COLUMBUS— State Representatives Paula Hicks-Hudson (D-Toledo) and Bride Rose Sweeney (D-Cleveland) announced the introduction of House Bill 687, a bill to improve voting so Ohio can hold a safe and accessible presidential election this November as the global pandemic continues. The bill is a strong contrast with the GOP’s HB 680, introduced last week by Rep. Cindy Abrams, which would repeal voter access provisions like the hard-won last three days of early voting and the mailing of applications to all voters.
Highlights of the plan include:
- Mailing a ballot to every voter return postage paid, skipping the application step
- Counting ballots postmarked by Election Day
- Protecting safe and accessible in-person voting opportunities
- Greater access to voter registration
Rep. Paula Hicks-Hudson:
“We promised to introduce an election bill that would safeguard voters health and their constitutional right to vote. We have kept that promise by introducing House Bill 687.
Unlike HB 680, our bill does not cut the last three days of early voting and access to voting by mail. It is outrageous that while a deadly disease has killed more than 100,000 Americans, and is hitting minorities and the elderly harder than most, that anyone would propose taking away the very voting access that can help keep Ohioans safe. We must do better.
We listened. Our bill, House Bill 687, is the result of careful planning and input from stakeholders who know Ohio’s voters best. Expanding and improving absentee mail voting and keeping our hard-won final days of early voting right before Election Day are key to a successful election.”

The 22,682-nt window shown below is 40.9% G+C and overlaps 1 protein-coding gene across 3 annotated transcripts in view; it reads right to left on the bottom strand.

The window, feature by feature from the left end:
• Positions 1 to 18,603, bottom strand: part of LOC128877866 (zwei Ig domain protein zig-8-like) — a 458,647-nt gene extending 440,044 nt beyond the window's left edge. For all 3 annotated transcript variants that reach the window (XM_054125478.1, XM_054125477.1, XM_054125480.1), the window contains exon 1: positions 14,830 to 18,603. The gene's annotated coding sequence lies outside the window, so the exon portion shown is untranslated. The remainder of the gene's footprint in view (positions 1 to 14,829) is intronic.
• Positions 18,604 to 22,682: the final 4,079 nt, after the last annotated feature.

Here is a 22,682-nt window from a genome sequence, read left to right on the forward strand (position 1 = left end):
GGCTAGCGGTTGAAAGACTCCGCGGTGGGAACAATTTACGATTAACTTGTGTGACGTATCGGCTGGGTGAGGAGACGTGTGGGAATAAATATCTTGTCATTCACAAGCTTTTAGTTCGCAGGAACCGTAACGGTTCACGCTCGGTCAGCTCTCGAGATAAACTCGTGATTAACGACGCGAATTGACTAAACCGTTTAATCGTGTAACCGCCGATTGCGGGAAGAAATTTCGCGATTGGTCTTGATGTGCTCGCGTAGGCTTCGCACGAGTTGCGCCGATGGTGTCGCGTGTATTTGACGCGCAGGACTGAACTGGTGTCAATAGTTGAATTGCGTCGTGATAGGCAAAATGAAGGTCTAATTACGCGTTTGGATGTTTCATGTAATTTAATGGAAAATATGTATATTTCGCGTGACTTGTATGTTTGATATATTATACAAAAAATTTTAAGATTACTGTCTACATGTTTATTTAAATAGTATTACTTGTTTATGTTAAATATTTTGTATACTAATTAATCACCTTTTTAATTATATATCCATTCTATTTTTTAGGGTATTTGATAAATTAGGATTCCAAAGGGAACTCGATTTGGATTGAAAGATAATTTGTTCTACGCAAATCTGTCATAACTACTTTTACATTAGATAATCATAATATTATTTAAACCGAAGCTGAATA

Rep. Bride Rose Sweeney:
“Ohioans cannot afford a repeat of the chaos and uncertainty that surrounded the most recent election. We need a real plan that expands voter access and prepares for every eventuality. During one of the most turbulent times in modern memory when November is no clearer than tomorrow, House Bill 680 would roll back existing voter access provisions. While 680 is a shameless example of partisan opportunism, our plan is the culmination of months of talking with and listening to voter rights groups. I urge my colleagues to swiftly take up House Bill 687 and give it the same serious consideration as 680, which is offensive to our democracy and should offend every voting Ohioan.”
The Democrats’ bill, House Bill 687, includes the following provisions:
ACCESS TO VOTER REGISTRATION
1. Matches the online voter registration form with what is required on a paper voter registration form by requiring either SSN4 or driver’s license/state ID number, not both, on the online form. Voter registration opportunities have been greatly reduced by BMV closures and event cancellations.
VOTER EDUCATION CAMPAIGN
2. Requires the state to undertake a comprehensive voter education campaign using trusted messengers on social media, TV, radio and newspaper advertising designed to reach voters across Ohio where they consume information. Providing voters with accurate information should not be partisan battle.
PROTECT IN-PERSON VOTING
3. Provides that counties may have more than one Early Vote location instead of only one crowded Early Vote site.